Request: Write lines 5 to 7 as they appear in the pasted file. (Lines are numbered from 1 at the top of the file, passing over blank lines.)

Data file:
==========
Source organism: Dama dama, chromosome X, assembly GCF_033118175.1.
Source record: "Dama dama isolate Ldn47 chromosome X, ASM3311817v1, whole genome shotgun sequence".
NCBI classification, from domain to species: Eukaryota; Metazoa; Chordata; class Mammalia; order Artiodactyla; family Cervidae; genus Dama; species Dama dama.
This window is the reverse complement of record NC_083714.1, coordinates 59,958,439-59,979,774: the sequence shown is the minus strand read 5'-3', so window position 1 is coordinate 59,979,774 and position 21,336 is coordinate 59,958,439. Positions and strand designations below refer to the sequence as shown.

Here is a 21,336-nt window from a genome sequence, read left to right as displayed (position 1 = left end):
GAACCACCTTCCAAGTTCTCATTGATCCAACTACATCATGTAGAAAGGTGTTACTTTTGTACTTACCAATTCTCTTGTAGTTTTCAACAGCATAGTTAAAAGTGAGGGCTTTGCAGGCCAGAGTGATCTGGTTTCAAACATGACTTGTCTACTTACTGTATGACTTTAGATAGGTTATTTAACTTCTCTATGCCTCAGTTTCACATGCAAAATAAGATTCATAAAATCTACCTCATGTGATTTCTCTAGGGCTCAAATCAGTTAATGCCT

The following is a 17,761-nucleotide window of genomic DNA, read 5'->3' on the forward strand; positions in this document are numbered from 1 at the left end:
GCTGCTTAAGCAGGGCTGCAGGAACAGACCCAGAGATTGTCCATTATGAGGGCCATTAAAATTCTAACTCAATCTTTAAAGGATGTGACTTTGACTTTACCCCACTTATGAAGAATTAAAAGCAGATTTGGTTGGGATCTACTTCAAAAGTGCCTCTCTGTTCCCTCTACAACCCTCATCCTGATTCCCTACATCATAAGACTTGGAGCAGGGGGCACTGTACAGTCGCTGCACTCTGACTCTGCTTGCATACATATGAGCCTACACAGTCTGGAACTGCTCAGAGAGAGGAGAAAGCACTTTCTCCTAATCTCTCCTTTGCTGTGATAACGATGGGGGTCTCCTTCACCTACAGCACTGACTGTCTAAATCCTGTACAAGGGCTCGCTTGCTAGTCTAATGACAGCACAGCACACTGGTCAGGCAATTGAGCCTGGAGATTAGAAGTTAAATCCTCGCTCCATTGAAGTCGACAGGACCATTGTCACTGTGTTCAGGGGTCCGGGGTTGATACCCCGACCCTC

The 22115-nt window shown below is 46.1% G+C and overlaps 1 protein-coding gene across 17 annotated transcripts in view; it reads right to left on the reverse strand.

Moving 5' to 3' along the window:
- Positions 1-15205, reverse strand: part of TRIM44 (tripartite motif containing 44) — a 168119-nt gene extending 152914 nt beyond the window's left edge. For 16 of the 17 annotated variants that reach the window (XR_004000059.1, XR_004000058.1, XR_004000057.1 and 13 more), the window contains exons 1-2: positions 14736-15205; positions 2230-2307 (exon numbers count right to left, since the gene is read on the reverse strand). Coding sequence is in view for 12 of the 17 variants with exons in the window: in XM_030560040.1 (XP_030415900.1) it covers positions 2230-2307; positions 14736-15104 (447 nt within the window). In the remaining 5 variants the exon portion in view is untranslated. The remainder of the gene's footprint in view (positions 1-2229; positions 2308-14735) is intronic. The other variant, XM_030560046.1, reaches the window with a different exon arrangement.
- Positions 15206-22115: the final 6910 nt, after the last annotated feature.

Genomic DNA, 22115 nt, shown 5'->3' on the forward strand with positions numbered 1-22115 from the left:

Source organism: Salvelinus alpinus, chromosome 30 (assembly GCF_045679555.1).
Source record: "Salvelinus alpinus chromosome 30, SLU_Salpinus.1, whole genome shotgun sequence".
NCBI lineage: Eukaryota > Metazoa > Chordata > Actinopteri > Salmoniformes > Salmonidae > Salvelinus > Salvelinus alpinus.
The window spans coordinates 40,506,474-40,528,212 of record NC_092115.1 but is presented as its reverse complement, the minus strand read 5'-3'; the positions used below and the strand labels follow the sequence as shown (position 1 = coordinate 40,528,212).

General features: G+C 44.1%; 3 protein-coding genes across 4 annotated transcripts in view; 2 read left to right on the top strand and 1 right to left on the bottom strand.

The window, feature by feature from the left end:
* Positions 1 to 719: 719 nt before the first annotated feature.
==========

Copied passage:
Here is a 21,336-nt window from a genome sequence, read left to right as displayed (position 1 = left end):
GAACCACCTTCCAAGTTCTCATTGATCCAACTACATCATGTAGAAAGGTGTTACTTTTGTACTTACCAATTCTCTTGTAGTTTTCAACAGCATAGTTAAAAGTGAGGGCTTTGCAGGCCAGAGTGATCTGGTTTCAAACATGACTTGTCTACTTACTGTATGACTTTAGATAGGTTATTTAACTTCTCTATGCCTCAGTTTCACATGCAAAATAAGATTCATAAAATCTACCTCATGTGATTTCTCTAGGGCTCAAATCAGTTAATGCCT

The following is a 17,761-nucleotide window of genomic DNA, read 5'->3' on the forward strand; positions in this document are numbered from 1 at the left end: